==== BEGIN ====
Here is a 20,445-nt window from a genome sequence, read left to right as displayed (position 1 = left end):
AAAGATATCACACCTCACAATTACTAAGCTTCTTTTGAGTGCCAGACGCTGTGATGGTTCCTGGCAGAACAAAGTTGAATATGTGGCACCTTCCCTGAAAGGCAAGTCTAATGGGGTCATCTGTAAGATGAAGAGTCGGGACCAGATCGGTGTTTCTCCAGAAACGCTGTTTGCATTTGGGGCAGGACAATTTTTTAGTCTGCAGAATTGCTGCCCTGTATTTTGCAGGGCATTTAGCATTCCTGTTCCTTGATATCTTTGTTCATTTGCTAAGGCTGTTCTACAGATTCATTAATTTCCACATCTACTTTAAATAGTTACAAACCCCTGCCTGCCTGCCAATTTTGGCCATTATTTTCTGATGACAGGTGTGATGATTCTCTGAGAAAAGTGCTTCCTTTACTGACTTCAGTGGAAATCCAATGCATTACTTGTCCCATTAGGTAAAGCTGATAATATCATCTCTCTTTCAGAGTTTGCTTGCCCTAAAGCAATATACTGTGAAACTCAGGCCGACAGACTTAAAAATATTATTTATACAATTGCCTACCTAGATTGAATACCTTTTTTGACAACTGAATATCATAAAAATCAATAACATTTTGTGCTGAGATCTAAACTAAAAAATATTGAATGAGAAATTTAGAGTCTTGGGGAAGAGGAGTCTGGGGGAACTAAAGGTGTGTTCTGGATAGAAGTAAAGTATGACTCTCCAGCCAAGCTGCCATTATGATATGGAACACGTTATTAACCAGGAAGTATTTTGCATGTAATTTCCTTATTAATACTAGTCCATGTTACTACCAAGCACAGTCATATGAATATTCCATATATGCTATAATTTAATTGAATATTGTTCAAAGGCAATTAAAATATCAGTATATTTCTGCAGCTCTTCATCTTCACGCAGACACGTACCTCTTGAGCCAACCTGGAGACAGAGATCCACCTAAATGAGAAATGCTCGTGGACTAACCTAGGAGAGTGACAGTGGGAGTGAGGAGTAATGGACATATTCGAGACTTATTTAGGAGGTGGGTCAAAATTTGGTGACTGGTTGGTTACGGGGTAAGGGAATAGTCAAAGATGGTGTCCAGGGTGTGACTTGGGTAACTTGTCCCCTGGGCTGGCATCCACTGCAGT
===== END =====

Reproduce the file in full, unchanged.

Here is a 20,445-nt window from a genome sequence, read left to right as displayed (position 1 = left end):
AAAGATATCACACCTCACAATTACTAAGCTTCTTTTGAGTGCCAGACGCTGTGATGGTTCCTGGCAGAACAAAGTTGAATATGTGGCACCTTCCCTGAAAGGCAAGTCTAATGGGGTCATCTGTAAGATGAAGAGTCGGGACCAGATCGGTGTTTCTCCAGAAACGCTGTTTGCATTTGGGGCAGGACAATTTTTTAGTCTGCAGAATTGCTGCCCTGTATTTTGCAGGGCATTTAGCATTCCTGTTCCTTGATATCTTTGTTCATTTGCTAAGGCTGTTCTACAGATTCATTAATTTCCACATCTACTTTAAATAGTTACAAACCCCTGCCTGCCTGCCAATTTTGGCCATTATTTTCTGATGACAGGTGTGATGATTCTCTGAGAAAAGTGCTTCCTTTACTGACTTCAGTGGAAATCCAATGCATTACTTGTCCCATTAGGTAAAGCTGATAATATCATCTCTCTTTCAGAGTTTGCTTGCCCTAAAGCAATATACTGTGAAACTCAGGCCGACAGACTTAAAAATATTATTTATACAATTGCCTACCTAGATTGAATACCTTTTTTGACAACTGAATATCATAAAAATCAATAACATTTTGTGCTGAGATCTAAACTAAAAAATATTGAATGAGAAATTTAGAGTCTTGGGGAAGAGGAGTCTGGGGGAACTAAAGGTGTGTTCTGGATAGAAGTAAAGTATGACTCTCCAGCCAAGCTGCCATTATGATATGGAACACGTTATTAACCAGGAAGTATTTTGCATGTAATTTCCTTATTAATACTAGTCCATGTTACTACCAAGCACAGTCATATGAATATTCCATATATGCTATAATTTAATTGAATATTGTTCAAAGGCAATTAAAATATCAGTATATTTCTGCAGCTCTTCATCTTCACGCAGACACGTACCTCTTGAGCCAACCTGGAGACAGAGATCCACCTAAATGAGAAATGCTCGTGGACTAACCTAGGAGAGTGACAGTGGGAGTGAGGAGTAATGGACATATTCGAGACTTATTTAGGAGGTGGGTCAAAATTTGGTGACTGGTTGGTTACGGGGTAAGGGAATAGTCAAAGATGGTGTCCAGGGTGTGACTTGGGTAACTTGTCCCCTGGGCTGGCATCCACTGCAGT